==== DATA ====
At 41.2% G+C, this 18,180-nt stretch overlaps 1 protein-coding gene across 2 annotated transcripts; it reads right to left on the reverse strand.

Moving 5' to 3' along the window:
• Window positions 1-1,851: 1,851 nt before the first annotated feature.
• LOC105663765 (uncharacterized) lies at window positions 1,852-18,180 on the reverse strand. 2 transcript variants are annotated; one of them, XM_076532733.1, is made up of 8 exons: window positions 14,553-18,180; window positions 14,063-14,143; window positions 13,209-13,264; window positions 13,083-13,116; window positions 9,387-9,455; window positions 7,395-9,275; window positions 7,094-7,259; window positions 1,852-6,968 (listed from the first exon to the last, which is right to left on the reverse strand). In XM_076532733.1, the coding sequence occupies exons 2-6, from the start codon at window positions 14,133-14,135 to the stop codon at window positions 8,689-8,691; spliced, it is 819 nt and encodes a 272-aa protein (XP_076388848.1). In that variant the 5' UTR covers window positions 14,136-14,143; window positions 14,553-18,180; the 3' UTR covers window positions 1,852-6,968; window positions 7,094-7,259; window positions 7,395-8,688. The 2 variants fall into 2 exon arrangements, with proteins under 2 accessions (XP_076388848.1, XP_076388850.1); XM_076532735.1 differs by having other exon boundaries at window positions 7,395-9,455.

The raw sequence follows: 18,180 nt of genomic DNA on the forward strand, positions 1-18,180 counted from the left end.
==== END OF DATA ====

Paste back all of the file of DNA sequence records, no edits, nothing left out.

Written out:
At 41.2% G+C, this 18,180-nt stretch overlaps 1 protein-coding gene across 2 annotated transcripts; it reads right to left on the reverse strand.

Moving 5' to 3' along the window:
• Window positions 1-1,851: 1,851 nt before the first annotated feature.
• LOC105663765 (uncharacterized) lies at window positions 1,852-18,180 on the reverse strand. 2 transcript variants are annotated; one of them, XM_076532733.1, is made up of 8 exons: window positions 14,553-18,180; window positions 14,063-14,143; window positions 13,209-13,264; window positions 13,083-13,116; window positions 9,387-9,455; window positions 7,395-9,275; window positions 7,094-7,259; window positions 1,852-6,968 (listed from the first exon to the last, which is right to left on the reverse strand). In XM_076532733.1, the coding sequence occupies exons 2-6, from the start codon at window positions 14,133-14,135 to the stop codon at window positions 8,689-8,691; spliced, it is 819 nt and encodes a 272-aa protein (XP_076388848.1). In that variant the 5' UTR covers window positions 14,136-14,143; window positions 14,553-18,180; the 3' UTR covers window positions 1,852-6,968; window positions 7,094-7,259; window positions 7,395-8,688. The 2 variants fall into 2 exon arrangements, with proteins under 2 accessions (XP_076388848.1, XP_076388850.1); XM_076532735.1 differs by having other exon boundaries at window positions 7,395-9,455.

The raw sequence follows: 18,180 nt of genomic DNA on the forward strand, positions 1-18,180 counted from the left end.